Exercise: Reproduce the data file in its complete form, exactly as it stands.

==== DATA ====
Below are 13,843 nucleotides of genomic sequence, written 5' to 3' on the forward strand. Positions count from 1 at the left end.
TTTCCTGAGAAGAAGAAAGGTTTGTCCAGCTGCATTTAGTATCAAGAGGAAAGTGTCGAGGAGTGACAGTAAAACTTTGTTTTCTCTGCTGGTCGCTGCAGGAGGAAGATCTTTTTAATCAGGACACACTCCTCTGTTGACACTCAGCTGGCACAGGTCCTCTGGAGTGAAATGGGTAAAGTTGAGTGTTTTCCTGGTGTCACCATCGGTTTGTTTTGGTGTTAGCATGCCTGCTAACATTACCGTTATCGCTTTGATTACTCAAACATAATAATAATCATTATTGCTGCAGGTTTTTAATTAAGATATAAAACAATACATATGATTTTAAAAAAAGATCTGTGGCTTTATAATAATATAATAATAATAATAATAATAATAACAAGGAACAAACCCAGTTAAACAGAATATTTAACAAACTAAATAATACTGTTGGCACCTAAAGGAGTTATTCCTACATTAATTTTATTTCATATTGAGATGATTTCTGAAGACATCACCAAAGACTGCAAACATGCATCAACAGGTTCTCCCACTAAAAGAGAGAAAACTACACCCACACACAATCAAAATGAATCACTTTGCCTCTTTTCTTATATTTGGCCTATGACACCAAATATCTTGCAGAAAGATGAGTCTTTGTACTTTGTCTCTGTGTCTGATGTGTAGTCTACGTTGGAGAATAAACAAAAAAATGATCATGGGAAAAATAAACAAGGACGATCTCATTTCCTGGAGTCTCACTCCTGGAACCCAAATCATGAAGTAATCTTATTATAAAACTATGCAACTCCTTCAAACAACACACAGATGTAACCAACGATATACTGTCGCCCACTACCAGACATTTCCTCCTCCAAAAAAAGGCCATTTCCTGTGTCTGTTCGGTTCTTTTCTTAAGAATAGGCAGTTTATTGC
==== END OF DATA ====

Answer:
Below are 13,843 nucleotides of genomic sequence, written 5' to 3' on the forward strand. Positions count from 1 at the left end.
TTTCCTGAGAAGAAGAAAGGTTTGTCCAGCTGCATTTAGTATCAAGAGGAAAGTGTCGAGGAGTGACAGTAAAACTTTGTTTTCTCTGCTGGTCGCTGCAGGAGGAAGATCTTTTTAATCAGGACACACTCCTCTGTTGACACTCAGCTGGCACAGGTCCTCTGGAGTGAAATGGGTAAAGTTGAGTGTTTTCCTGGTGTCACCATCGGTTTGTTTTGGTGTTAGCATGCCTGCTAACATTACCGTTATCGCTTTGATTACTCAAACATAATAATAATCATTATTGCTGCAGGTTTTTAATTAAGATATAAAACAATACATATGATTTTAAAAAAAGATCTGTGGCTTTATAATAATATAATAATAATAATAATAATAATAACAAGGAACAAACCCAGTTAAACAGAATATTTAACAAACTAAATAATACTGTTGGCACCTAAAGGAGTTATTCCTACATTAATTTTATTTCATATTGAGATGATTTCTGAAGACATCACCAAAGACTGCAAACATGCATCAACAGGTTCTCCCACTAAAAGAGAGAAAACTACACCCACACACAATCAAAATGAATCACTTTGCCTCTTTTCTTATATTTGGCCTATGACACCAAATATCTTGCAGAAAGATGAGTCTTTGTACTTTGTCTCTGTGTCTGATGTGTAGTCTACGTTGGAGAATAAACAAAAAAATGATCATGGGAAAAATAAACAAGGACGATCTCATTTCCTGGAGTCTCACTCCTGGAACCCAAATCATGAAGTAATCTTATTATAAAACTATGCAACTCCTTCAAACAACACACAGATGTAACCAACGATATACTGTCGCCCACTACCAGACATTTCCTCCTCCAAAAAAAGGCCATTTCCTGTGTCTGTTCGGTTCTTTTCTTAAGAATAGGCAGTTTATTGC